THE ERRORS OF ELECTIONEERING.
TO THE EDITOR. Sir,—As far as an "Old Campaigner" is concerned, his remarks in a small degree may bo correct, but that is not the solution of the present eloction. .Mr Massey has a strong personality and the courage of his opinions. Not so Sir Joseph, who, as a Laborito up North at a meeting, said: "He doos what he is forced to do"—a great difference. Ar.other thing. Some people cannot understand a Government that works quietly, effectively, and unostentatiously as the Government have done, after a previous blustering, talkative one "Comparisons are odicus." Another thing: How many realise what an uphill, strenuous three years the Massey Government had with a deliberate attempt on the Opposition sido to thwart and hinder all, or nearly all, good work. Such a strain would put Job's patience past ondurance I maintain the Massey party are anxious to do the best they can for all. Tho thinking people knowthat the- Labor and Liberal forces combined, with the two outside issues, were :ho cause of the present state of affairs. \'o matter who were in power otherwise thai; Labor it would be just tho same. Labor makes no secret of its desire to gain the tenches first by ousting the Reformers and putting Sir Joseph Ward in, then passii.g a vote"of no-confidence in him. What the next move is seems obscure so far, seeing they only have eight seats But that ~is their present intention. And strangest thing of all, the Prohibition party and followers are aiding them, because those standing for Labor promise the bare majority. But will they carry itout? I doubt their ability to do it. I and many of my friends have consistently voted No-license and National Prohibition for years, but not this year, for by their foolish tactics the Prohibitionists are turning hundreds against them. The . oauntry must not be sacrificed in this way. Mr Statham would have gone in easily only for such extremists, and I consider the* sensible, thoughtful voters were on his sido. We want solid, sound, just legislation, not for one section, but for tho whole of New Zealand, and we are more likely to get it from broad-thinking politicians than from extremists. The incongruity of publicans and Prohibitionists voting for tho same man (the first knowing their interest is safe in the Ward party's hands, the others because of a promise of a reduction in tho handicap tc 55 per cent.) is obvious. Yet if that alteration had been" carried Restoration would have taken place in a good few of those No-license districts. How do they feel about that? Neither the Prohibitionists nor the Bible-in-schools party have any right to influence the voters to vote for that issue only. It is selfish, unchristian, and inconsistent. How suprising to see men utterly opposed to the Red Federation or extreme Labor put their consciences on one side and give their vote for one issue.—l am, etc., ! Square. December 14.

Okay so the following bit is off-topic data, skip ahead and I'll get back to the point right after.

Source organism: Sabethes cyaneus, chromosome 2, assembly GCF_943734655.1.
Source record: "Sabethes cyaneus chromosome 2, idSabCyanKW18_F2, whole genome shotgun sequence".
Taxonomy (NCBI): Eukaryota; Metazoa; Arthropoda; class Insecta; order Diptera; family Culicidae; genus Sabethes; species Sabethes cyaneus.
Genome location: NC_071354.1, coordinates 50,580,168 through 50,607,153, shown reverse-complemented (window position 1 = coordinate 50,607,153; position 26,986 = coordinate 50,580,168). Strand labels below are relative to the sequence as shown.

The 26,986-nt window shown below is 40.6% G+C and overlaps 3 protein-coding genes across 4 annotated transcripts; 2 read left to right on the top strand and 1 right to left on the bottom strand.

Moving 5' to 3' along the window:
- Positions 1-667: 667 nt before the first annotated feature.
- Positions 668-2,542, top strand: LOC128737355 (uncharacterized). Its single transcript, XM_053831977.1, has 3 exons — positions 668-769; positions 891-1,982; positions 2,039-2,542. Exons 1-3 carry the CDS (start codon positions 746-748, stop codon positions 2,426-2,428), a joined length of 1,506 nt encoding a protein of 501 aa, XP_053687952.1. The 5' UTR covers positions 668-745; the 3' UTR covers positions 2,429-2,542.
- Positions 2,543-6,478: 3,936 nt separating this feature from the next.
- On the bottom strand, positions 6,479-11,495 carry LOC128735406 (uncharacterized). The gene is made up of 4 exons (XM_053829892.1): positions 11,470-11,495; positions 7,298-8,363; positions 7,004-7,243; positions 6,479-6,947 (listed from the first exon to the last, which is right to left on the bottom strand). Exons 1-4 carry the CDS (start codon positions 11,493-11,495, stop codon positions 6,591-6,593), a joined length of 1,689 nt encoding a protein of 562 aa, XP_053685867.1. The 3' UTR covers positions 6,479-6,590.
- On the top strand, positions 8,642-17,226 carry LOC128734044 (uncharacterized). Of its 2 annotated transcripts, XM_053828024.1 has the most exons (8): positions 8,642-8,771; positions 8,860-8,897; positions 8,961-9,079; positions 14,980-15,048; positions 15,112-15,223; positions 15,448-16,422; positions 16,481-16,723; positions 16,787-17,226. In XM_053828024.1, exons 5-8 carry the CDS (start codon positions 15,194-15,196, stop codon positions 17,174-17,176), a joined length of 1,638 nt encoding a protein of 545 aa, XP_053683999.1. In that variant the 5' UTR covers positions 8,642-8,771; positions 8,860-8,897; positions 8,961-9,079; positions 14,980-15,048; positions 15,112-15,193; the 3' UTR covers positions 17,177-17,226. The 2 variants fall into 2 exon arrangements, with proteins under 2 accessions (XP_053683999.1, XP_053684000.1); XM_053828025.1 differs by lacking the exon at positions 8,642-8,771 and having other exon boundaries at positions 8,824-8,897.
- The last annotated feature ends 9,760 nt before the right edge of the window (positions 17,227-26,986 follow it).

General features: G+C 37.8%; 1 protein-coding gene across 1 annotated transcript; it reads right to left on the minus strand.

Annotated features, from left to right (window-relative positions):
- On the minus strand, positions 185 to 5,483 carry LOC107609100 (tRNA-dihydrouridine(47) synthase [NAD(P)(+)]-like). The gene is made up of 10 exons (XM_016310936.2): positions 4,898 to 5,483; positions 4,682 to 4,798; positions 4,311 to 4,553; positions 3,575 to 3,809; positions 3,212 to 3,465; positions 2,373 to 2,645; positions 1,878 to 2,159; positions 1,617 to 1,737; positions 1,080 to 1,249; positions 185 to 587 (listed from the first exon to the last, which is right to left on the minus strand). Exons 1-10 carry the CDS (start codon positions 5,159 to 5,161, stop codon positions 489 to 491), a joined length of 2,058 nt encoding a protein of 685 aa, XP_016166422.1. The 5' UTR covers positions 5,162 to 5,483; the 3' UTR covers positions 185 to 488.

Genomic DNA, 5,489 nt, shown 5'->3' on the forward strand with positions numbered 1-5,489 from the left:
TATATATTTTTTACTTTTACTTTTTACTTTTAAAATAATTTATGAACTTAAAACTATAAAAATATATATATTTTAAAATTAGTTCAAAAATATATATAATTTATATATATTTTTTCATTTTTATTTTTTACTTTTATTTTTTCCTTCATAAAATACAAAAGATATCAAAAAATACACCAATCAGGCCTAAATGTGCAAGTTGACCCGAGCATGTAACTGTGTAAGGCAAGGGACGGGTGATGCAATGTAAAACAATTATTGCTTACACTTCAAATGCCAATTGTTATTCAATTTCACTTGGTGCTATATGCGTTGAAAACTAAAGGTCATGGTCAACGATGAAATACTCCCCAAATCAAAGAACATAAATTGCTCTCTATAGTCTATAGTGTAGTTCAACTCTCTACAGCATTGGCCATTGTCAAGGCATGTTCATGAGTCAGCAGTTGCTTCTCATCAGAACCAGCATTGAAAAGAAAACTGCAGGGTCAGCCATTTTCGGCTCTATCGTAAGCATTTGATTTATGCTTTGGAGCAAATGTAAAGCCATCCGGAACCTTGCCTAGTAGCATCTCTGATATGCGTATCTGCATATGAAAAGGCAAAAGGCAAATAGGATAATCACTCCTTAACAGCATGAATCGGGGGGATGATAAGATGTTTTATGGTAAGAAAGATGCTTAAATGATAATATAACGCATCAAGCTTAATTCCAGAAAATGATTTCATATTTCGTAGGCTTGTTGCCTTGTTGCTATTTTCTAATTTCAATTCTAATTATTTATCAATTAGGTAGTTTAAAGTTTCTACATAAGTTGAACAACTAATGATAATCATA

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THE ERRORS OF ELECTIONEERING., Evening Star, Issue 15676, 15 December 1914
THE ERRORS OF ELECTIONEERING. Evening Star, Issue 15676, 15 December 1914
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